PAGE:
Roberts v. Hobbs et al
ORDER directing the parties to provide information, as set forth in this Order, prior to the hearing set for 1:30 p.m., on Thursday, February 21, 2013. Signed by Judge D. P. Marshall Jr. on 2/20/13. (kpr)
IN THE UNITED STATES DISTRICT COURT
EASTERN DISTRICT OF ARKANSAS
PINE BLUFF DIVISION
RODERICK JOHNSON; RICKY WEBB;
and DAVID TUCKER
Puzzling through the new summary-judgment papers and issues,
especially qualified immunity, has been more difficult than the Court
anticipated. The Court concludes that the best course is to clarify the record
some, if possible, and have oral argument on the motion before making any
ruling. Hearing set for 1:30 p.m. on Thursday, 21 February 2013.
On the facts, the Court would benefit from these things:
a diagram of Roberts's cell;
photographs of his cell;
some information about exactly where the food elevator is in
relation to his cell; and
any medical records (beyond Exhibit G to Document No. 121)
about treatment of Roberts's eyes, or complaints of problems,
The Court believes that these are undisputed matters, which may be lurking
in the record already, and which would come in at trial anyway. If the parties
cannot agree to this supplementation, please advise the Court.
On the law, the Court is puzzled by Defendants' exhaustion arguments.
This issue seemed settled. Document Nos. 83, at 3, note 2; 92, at 2; 115-6; 115-7
& 115-8. How is exhaustion (or not) a new matter, only revealed recently in
the depositions? This was the guiding principle for the new motion. And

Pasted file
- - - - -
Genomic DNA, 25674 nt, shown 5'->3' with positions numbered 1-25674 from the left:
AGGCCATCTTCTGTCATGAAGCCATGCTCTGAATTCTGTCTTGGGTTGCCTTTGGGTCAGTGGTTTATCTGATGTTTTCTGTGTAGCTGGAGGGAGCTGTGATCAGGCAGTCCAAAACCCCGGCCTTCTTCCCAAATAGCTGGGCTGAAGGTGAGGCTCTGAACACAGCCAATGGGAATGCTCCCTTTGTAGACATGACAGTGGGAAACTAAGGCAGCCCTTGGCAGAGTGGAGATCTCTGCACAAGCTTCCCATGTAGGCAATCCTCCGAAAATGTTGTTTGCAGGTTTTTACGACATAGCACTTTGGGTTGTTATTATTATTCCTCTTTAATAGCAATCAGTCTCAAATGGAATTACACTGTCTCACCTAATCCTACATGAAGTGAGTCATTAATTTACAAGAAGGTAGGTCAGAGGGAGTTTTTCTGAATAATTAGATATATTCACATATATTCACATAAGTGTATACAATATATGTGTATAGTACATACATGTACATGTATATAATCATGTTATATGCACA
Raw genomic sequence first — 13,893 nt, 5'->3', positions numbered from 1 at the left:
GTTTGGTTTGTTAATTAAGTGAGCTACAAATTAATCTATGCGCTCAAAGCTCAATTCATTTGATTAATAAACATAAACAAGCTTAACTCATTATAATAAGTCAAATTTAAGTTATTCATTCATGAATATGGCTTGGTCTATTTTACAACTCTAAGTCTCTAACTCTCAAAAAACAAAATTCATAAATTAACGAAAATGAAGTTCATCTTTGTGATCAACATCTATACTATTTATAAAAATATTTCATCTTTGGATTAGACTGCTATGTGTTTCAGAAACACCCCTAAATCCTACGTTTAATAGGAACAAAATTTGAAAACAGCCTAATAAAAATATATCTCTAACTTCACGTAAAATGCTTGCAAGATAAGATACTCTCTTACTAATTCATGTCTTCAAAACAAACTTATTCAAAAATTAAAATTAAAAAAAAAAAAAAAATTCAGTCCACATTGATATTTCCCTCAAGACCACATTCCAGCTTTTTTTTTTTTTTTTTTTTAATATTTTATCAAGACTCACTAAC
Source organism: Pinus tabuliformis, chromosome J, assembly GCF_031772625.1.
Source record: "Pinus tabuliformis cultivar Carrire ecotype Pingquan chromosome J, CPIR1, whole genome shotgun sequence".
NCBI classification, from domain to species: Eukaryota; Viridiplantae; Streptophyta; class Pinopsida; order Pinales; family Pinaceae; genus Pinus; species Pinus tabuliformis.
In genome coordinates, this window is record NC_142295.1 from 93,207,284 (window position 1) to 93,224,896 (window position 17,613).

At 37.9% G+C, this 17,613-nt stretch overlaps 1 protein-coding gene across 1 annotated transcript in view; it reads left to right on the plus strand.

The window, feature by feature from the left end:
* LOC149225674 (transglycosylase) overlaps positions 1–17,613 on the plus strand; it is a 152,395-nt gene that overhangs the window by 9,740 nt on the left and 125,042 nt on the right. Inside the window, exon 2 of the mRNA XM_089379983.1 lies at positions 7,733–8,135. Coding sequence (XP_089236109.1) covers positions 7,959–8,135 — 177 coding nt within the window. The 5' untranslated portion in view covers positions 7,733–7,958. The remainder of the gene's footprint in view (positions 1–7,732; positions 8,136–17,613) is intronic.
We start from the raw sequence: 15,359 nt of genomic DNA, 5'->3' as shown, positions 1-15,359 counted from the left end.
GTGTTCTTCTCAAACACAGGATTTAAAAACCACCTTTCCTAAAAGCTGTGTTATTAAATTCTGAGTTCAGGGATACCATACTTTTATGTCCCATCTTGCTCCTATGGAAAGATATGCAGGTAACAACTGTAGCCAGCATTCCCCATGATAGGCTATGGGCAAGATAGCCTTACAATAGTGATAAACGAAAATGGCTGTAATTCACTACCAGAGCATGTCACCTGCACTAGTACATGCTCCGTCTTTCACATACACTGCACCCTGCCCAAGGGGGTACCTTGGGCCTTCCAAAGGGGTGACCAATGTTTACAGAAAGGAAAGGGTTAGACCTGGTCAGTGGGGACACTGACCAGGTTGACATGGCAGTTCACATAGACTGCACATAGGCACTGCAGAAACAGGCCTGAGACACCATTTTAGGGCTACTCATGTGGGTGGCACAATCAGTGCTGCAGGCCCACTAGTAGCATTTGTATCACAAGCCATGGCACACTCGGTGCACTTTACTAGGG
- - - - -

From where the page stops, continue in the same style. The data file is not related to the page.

what direct precedent is there for Defendants' arguments that, two years into
the case, Roberts cannot present and argue any facts of record in support of
his unconstitutional-conditions claim beyond those in his grievances? Does
all the procedural history show waiver? Consider Foulk v. Charrier, 262 F.3d
687,697 (8th Cir. 2001). The Court looks forward to Defendants' answers to
It now appears undisputed that Johnson, Webb, and Tucker were not
on the job on September 3rd, and that they came back to work on September
4th in the early evening, working off and on during the next several weeks.
E.g., Document Nos. 115-2 & 115-3. Does Roberts agree that there are the
undisputed facts about Defendants' presence?
This is how the Court sees the record, in the light most favorable to
Roberts, about the later exposures. Does Roberts agree? From September 4th
through 9th, Roberts was unable to clean the raw sewage from under the
four-foot wide door to his cell; he was exposed to another sewage flood for a
few hours on the 9th; afterward, he was denied bleach to clean his cell but he
did so with his own soap; and for a couple of weeks thereafter, he lived with
feces stuck under his door and the smell from the overflow in the bottom of
the uncleaned food elevator.
What injury did these exposures (not the September 3rd overflow and
cleanup) cause Roberts? From September 4th forward, is this a de minimus
injury situation, as Defendants 1 argue? In the totality of the circumstances,
how critical is any physical injury to make a jury issue? Consider Whitnack v.
Douglas County, 16 F.3d 954, 957-58 (8th Cir. 1994) and similar precedents.
The Court looks forward to Roberts 1s answers at the hearing in terms of the
conditions-of-confinement/ sewage exposure precedents.
The Court recognizes that this is a quick-turnaround assignment and
appreciates counsels 1 efforts to help the Court on short notice.
D.P. Marshall Jr.
United States District Judge
20 February 2013
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